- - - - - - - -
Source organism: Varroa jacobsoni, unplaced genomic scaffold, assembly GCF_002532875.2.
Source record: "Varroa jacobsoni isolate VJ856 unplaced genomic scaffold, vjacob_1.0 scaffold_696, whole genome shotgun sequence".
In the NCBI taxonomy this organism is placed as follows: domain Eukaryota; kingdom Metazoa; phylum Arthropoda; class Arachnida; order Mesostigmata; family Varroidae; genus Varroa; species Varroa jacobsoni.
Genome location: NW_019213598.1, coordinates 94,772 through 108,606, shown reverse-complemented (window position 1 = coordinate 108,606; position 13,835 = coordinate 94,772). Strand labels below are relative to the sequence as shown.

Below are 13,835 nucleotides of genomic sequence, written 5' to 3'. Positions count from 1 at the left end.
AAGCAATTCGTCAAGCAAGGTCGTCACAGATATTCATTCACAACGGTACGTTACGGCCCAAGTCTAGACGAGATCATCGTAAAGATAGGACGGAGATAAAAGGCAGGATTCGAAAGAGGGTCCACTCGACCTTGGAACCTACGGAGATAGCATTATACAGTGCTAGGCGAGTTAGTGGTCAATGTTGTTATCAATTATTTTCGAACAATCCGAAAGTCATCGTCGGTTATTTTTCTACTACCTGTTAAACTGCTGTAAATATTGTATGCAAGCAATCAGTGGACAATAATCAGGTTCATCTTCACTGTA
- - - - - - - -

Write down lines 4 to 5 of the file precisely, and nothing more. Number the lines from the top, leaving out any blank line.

Genome location: NW_019213598.1, coordinates 94,772 through 108,606, shown reverse-complemented (window position 1 = coordinate 108,606; position 13,835 = coordinate 94,772). Strand labels below are relative to the sequence as shown.

Below are 13,835 nucleotides of genomic sequence, written 5' to 3'. Positions count from 1 at the left end.